11          This support all contributes to building and retaining a sustainable and professional workforce and helps us to generate data and insights. Our data and insights directly inform the views we have set out in response to the questions set out in the call for evidence, as set out below.

Our response

12          In this section we have responded to the questions which are the most relevant to our function as UK regulator of the nursing and midwifery professions. These include the questions on flexible models for building the workforce, why people leave health and care roles, international recruitment and the curriculums.

What is the best way to ensure that current plans for recruitment, training and retention are able to adapt as models for providing future care change?


13          A well supported and appropriately resourced workforce is crucial to the delivery of safe services and care. While our health and care systems have always had to manage significant pressure, this has been exacerbated by the Covid-19 pandemic, leading to concerns about the long-term sustainability of our workforce.

14          While our latest data shows our register is at an all-time high we need a long-term, sustainable workforce plan that addresses the gaps and support required by all nursing and midwifery professionals, particularly those working in the community or in mental health and learning disability services. Both NMC evidence and wider studies illustrate the impact of vacancies and low staffing levels on patient safety and staff resilience. Effective and sustainable workforce planning, making sure we have enough nurses, midwives and nursing associates available to meet demand over the long term, is therefore essential for addressing these problems.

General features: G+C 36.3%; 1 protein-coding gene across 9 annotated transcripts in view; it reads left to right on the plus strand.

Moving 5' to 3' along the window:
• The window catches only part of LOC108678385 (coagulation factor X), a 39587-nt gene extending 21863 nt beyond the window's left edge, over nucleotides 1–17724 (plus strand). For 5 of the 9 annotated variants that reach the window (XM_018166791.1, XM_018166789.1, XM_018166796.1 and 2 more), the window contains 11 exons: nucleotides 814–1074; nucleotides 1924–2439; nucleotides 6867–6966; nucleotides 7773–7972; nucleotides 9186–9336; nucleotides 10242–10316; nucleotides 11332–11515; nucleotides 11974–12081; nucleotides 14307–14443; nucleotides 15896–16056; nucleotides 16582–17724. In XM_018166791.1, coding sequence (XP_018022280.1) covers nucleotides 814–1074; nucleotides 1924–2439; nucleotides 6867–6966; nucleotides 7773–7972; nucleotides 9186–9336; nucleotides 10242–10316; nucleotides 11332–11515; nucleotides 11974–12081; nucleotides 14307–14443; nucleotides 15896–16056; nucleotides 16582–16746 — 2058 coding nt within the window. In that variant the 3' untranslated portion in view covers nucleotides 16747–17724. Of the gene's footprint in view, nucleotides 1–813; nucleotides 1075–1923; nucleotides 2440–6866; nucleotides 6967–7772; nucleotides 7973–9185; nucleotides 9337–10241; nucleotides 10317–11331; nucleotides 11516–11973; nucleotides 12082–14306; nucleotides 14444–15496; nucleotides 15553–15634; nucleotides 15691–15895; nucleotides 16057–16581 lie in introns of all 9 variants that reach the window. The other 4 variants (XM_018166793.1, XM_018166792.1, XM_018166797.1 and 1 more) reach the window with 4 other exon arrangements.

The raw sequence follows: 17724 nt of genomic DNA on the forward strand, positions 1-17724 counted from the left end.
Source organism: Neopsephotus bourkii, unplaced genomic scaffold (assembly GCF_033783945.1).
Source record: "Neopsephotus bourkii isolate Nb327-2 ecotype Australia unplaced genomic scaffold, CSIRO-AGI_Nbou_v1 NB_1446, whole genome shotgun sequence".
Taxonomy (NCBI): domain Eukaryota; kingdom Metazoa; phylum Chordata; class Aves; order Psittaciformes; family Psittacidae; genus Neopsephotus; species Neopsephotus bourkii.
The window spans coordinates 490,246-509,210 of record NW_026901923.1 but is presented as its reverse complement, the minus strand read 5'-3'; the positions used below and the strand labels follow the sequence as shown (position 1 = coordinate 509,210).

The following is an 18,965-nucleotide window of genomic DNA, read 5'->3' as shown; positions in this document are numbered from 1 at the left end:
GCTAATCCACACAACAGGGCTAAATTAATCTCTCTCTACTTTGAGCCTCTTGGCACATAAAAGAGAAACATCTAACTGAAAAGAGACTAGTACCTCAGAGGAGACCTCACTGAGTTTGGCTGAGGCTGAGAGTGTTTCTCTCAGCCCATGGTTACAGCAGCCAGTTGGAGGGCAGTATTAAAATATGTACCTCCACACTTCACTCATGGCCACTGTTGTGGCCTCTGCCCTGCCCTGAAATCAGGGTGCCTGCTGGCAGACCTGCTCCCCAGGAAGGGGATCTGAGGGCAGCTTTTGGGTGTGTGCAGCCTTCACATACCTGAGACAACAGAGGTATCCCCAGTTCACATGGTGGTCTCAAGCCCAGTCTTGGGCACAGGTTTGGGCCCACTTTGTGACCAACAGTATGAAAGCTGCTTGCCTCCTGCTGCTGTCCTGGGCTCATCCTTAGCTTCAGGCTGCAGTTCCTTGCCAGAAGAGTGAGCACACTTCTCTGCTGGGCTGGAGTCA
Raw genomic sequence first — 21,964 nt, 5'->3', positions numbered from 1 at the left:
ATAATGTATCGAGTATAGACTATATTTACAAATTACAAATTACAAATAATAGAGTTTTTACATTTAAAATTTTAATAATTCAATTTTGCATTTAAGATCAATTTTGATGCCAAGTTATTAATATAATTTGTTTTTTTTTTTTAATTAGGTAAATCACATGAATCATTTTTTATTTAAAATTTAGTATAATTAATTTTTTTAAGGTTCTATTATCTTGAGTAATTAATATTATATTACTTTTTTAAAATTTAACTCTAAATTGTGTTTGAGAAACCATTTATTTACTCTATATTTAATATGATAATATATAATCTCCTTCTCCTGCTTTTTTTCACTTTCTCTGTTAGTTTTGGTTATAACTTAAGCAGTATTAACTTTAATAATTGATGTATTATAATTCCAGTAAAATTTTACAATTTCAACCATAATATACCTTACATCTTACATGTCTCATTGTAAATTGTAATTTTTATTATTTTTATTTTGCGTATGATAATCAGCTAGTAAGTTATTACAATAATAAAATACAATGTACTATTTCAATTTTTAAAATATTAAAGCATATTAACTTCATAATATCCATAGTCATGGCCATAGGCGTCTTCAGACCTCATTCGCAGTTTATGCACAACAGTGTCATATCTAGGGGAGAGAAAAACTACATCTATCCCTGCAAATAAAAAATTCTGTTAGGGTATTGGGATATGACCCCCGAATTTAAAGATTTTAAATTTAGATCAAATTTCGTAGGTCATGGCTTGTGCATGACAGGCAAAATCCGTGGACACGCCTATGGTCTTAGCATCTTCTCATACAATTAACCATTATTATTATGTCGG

15          In order to achieve the intended benefits, any workforce plan needs to be fully comprehensive in covering the entire health and social care system. Both sectors are crucial and if we fail to account for the future needs of any part of the system, this will inevitably lead to gaps that will severely undermine the success of the whole.

16          For example, we know that retention is an even more significant issue in social care. Over a third of employees leave their roles each year, and social care nursing has a turnover rate that is almost three times higher than that of the NHS. In order to achieve long-term stability for social care staffing, we believe that the needs of this workforce must be treated with parity to that of the NHS, and be considered together in terms of recruitment and retention, pay and reward and education and training.